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Population 8,600,000


Bangkok is the capital and most populous city of Thailand. It is known in Thai as Krung Thep Maha Nakhon or simply Krung Thep. The town occupies 1,568.7 square kilometres (605.7 sq mi) from the Chao Phraya River delta in central Thailand and has an estimated population of 10.539 million as of 2020, 15.3 percent of the country's population. Over fourteen million people (22.2 percent) lived within the surrounding Bangkok Metropolitan Region in the 2010 census, making Bangkok an extreme primate town, dwarfing Thailand's other metropolitan centres in both size and importance to the national economy. Bangkok traces its roots to a small trading post during the Ayutthaya Kingdom in the 15th century, which eventually grew and became the site of two capital cities: Thonburi in 1768 and Rattanakosin in 1782. Bangkok was at the heart of the modernization of Siam, later renamed Thailand, during the late-19th century, as the country faced pressures from the West. The city was in the centre of Thailand's political conflicts throughout the 20th century, as the country abolished absolute monarchy, embraced constitutional rule, and underwent numerous coups and lots of uprisings. The city, incorporated as a special administrative area under the Bangkok Metropolitan Administration in 1972, grew rapidly during the 1960s through the 1980s and now exerts a substantial impact on Thailand's politics, economy, education, media and modern society. The Asian investment boom in the 1980s and 1990s led many multinational corporations to locate their regional headquarters in Bangkok.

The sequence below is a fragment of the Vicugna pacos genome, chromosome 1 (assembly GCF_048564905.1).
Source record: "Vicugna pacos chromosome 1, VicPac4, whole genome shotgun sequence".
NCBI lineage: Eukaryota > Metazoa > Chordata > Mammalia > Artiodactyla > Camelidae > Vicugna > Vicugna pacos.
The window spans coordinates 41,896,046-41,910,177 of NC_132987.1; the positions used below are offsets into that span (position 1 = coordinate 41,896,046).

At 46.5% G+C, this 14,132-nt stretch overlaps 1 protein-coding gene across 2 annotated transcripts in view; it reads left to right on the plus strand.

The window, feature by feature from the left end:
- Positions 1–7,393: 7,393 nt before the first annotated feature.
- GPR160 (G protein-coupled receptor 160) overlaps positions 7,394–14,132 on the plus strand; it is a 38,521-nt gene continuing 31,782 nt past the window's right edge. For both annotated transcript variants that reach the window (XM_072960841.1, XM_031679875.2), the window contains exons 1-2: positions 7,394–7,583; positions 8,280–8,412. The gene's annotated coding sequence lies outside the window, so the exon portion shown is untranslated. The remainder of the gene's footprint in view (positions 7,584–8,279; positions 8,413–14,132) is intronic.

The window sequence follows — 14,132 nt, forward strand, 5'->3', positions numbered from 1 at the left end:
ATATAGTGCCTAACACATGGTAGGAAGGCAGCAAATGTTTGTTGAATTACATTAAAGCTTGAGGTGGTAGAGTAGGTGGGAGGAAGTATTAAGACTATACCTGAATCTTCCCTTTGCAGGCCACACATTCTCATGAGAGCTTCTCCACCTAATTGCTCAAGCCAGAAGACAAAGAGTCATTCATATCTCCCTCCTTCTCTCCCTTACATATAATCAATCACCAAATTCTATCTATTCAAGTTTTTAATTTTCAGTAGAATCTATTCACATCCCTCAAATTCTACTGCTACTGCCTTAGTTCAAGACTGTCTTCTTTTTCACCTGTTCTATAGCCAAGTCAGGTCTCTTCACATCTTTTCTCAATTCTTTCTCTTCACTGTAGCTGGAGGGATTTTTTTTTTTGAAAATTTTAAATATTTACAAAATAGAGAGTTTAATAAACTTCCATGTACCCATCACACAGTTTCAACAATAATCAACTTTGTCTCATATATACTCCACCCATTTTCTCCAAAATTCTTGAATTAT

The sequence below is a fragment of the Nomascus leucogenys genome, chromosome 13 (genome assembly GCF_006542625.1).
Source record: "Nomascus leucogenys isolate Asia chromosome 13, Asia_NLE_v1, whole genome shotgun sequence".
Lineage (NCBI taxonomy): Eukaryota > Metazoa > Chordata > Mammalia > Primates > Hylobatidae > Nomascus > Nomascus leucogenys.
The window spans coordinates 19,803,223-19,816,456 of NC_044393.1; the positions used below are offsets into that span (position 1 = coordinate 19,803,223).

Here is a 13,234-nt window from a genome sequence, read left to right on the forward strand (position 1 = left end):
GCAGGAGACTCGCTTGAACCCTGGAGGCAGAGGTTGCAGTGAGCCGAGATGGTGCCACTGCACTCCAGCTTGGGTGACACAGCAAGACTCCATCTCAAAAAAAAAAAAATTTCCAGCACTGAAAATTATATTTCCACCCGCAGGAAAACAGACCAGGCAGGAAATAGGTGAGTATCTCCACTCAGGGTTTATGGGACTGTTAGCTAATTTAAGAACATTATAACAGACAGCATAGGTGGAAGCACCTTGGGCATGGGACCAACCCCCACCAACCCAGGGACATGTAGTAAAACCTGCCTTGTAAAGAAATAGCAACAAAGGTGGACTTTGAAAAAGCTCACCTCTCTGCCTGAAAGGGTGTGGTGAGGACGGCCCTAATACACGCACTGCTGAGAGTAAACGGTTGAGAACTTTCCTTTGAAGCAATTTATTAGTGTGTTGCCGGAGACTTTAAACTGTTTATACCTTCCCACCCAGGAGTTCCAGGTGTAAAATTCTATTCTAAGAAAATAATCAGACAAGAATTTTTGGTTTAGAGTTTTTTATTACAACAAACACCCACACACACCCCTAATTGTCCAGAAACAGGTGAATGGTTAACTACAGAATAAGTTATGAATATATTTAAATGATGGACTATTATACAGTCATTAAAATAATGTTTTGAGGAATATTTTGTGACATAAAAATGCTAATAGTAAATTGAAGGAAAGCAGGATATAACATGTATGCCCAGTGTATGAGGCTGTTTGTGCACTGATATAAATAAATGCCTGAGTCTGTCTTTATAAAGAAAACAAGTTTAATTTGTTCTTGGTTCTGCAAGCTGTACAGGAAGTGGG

The town is now a regional force in finance and business. It is an international hub for transportation and health care, and has emerged as a center for the arts, fashion, and entertainment. The city is well known for its street life and cultural landmarks, as well as its red-light districts. The Grand Palace and Buddhist temples including Wat Arun and Wat Pho stand in contrast with other tourist attractions like the nightlife scenes of Khaosan Road and Patpong. Bangkok is among the world's top tourist destinations, and has been named the world's most visited city consistently in several international rankings. Bangkok's rapid growth coupled with small urban planning has resulted in a haphazard cityscape and inadequate infrastructure. Despite an extensive expressway network, an inadequate road network and substantial personal automobile usage have resulted in chronic and crippling traffic congestion, which caused severe air pollution in the 1990s. The town has since turned to public transportation in an attempt to address the problem, operating five rapid transit lines and construction other public transit, but congestion still remains a widespread issue. The town faces long-term environmental threats like land subsidence, which leads to frequent flooding, a problem expected to be exacerbated by the effects of climate change.

Source: Wikipedia